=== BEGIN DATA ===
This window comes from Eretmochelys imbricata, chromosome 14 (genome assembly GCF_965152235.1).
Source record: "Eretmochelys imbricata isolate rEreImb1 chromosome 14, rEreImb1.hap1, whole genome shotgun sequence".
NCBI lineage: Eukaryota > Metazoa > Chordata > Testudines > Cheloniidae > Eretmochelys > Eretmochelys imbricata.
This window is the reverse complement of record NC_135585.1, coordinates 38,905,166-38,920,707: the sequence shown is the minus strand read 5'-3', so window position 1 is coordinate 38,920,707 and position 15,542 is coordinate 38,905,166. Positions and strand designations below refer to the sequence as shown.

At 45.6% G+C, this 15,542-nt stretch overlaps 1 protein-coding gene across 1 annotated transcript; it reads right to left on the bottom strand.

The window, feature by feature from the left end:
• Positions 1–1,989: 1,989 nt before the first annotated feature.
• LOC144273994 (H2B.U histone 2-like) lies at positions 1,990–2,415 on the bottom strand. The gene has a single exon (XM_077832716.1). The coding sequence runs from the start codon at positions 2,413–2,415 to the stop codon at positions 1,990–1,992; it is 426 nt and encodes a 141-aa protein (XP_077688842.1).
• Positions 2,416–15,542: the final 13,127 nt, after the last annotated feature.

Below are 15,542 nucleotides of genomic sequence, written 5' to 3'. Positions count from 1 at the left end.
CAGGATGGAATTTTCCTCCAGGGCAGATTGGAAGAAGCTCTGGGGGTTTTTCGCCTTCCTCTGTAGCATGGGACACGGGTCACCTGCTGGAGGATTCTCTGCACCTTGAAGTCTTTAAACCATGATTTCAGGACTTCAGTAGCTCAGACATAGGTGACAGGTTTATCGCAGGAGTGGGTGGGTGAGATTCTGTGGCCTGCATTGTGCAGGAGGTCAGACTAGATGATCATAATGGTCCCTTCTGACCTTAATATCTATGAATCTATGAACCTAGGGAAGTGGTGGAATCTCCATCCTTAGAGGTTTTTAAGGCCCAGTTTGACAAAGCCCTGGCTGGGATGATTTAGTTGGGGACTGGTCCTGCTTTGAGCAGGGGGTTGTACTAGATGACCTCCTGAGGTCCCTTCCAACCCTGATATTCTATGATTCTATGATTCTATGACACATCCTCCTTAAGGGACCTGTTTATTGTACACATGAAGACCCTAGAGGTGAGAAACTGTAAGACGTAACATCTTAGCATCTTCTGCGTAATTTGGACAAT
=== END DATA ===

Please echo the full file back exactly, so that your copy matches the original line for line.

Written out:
This window comes from Eretmochelys imbricata, chromosome 14 (genome assembly GCF_965152235.1).
Source record: "Eretmochelys imbricata isolate rEreImb1 chromosome 14, rEreImb1.hap1, whole genome shotgun sequence".
NCBI lineage: Eukaryota > Metazoa > Chordata > Testudines > Cheloniidae > Eretmochelys > Eretmochelys imbricata.
This window is the reverse complement of record NC_135585.1, coordinates 38,905,166-38,920,707: the sequence shown is the minus strand read 5'-3', so window position 1 is coordinate 38,920,707 and position 15,542 is coordinate 38,905,166. Positions and strand designations below refer to the sequence as shown.

At 45.6% G+C, this 15,542-nt stretch overlaps 1 protein-coding gene across 1 annotated transcript; it reads right to left on the bottom strand.

The window, feature by feature from the left end:
• Positions 1–1,989: 1,989 nt before the first annotated feature.
• LOC144273994 (H2B.U histone 2-like) lies at positions 1,990–2,415 on the bottom strand. The gene has a single exon (XM_077832716.1). The coding sequence runs from the start codon at positions 2,413–2,415 to the stop codon at positions 1,990–1,992; it is 426 nt and encodes a 141-aa protein (XP_077688842.1).
• Positions 2,416–15,542: the final 13,127 nt, after the last annotated feature.

Below are 15,542 nucleotides of genomic sequence, written 5' to 3'. Positions count from 1 at the left end.
CAGGATGGAATTTTCCTCCAGGGCAGATTGGAAGAAGCTCTGGGGGTTTTTCGCCTTCCTCTGTAGCATGGGACACGGGTCACCTGCTGGAGGATTCTCTGCACCTTGAAGTCTTTAAACCATGATTTCAGGACTTCAGTAGCTCAGACATAGGTGACAGGTTTATCGCAGGAGTGGGTGGGTGAGATTCTGTGGCCTGCATTGTGCAGGAGGTCAGACTAGATGATCATAATGGTCCCTTCTGACCTTAATATCTATGAATCTATGAACCTAGGGAAGTGGTGGAATCTCCATCCTTAGAGGTTTTTAAGGCCCAGTTTGACAAAGCCCTGGCTGGGATGATTTAGTTGGGGACTGGTCCTGCTTTGAGCAGGGGGTTGTACTAGATGACCTCCTGAGGTCCCTTCCAACCCTGATATTCTATGATTCTATGATTCTATGACACATCCTCCTTAAGGGACCTGTTTATTGTACACATGAAGACCCTAGAGGTGAGAAACTGTAAGACGTAACATCTTAGCATCTTCTGCGTAATTTGGACAAT